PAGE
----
B1-06: The changing social patterning of obesity: an analysis to inform practice and policy development
Martin White, Newcastle
The prevalence of overweight and obesity continues to increase. A socioeconomic gradient in the prevalence of excess body weight has emerged, such that it has increasingly become a condition associated with lower socioeconomic position. For example, in the 1958 birth cohort no socioeconomic gradient in overweight or obesity was observed in childhood or young adulthood, but a gradient has emerged in mid-life . Recent cross-sectional studies suggest that socioeconomic gradients have become established in childhood. The emergence of these gradients may be linked, since parental fatness predicts childhood fatness.
The emerging socioeconomic gradient of obesity in children is of particular concern both because overweight and obese children have increased risk of obesity in adult life and weight management interventions among children and young adults are of limited effectiveness . Evidence from a longstanding national dietary survey indicates that in the post-war years absolute energy intakes have gradually decreased. This suggests that declining levels of energy expenditure from habitual physical activity are likely to have played an important role in the emerging obesity epidemic. However, less is known about the social patterning of diet and physical activity, and their relative importance as correlates of overweight and obesity among different population groups. Halting the rise in childhood obesity is a PSA target, and both childhood and adult obesity are a major focus of the 2004 White Paper and its delivery plan.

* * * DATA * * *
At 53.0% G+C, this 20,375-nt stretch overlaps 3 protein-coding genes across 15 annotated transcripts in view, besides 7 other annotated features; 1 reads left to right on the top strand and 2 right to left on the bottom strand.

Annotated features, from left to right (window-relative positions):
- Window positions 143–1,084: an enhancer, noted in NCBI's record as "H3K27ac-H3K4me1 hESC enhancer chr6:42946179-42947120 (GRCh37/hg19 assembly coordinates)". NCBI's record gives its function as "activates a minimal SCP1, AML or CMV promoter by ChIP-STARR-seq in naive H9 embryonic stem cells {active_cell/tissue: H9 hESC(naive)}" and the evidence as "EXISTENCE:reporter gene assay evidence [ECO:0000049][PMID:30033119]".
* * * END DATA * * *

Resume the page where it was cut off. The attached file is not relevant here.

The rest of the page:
Aims, methods and contribution
The project used a range of datasets to investigate age, sex and socioeconomic trends in:
- Overweight and obesity, using national cross-sectional and longitudinal data
- Weight gain among parents and its influence on weight gain in children, using national cohort studies
- Indicators of the changing epidemiology of diet and PA, using national cross-sectional and longitudinal data
The 1958 and 2000 (Millennium) birth cohort studies allowed us to explore the emergence of obesity, physical activity and diet from birth, through the childhood years, to adulthood. The 1958 birth cohort also includes approximately 4,000 offspring, thus allowing study of intergenerational effects in the generation and transmission of obesity within families. In addition to these cohorts the Health Survey for England (HSE) provides data on body mass index (BMI), diet and physical activity in children, young people and adults at different time points over the last 10-15 years.
Concurrent analyses of the datasets were undertaken, to provide an assessment of the emerging epidemic of obesity in the UK over recent decades and to detail the changing social and demographic patterning of excess body weight. In particular, we determined the extent to which inequalities in obesity are widening and the extent to which there are parallel trends in putative influences, notably diet and physical activity. Analysis focused particularly on:
- how socioeconomic trends in obesity and related influences are changing over time;
- how socioeconomic inequalities in BMI develop with increasing age.
These analyses of socioeconomic trends in obesity, diet and physical activity were designed to inform strategies to tackle widening social inequalities in obesity. Evidence on the likely contribution of diet and physical activity to the emerging social patterning of obesity is also important for targeting interventions at appropriate time points and population groups. Additionally, the project established baseline information on socioeconomic trends against which future trends and the effectiveness of policies in reducing socioeconomic differentials in body mass can be monitored.
Duration: January 2006 - December 2006 (12 months)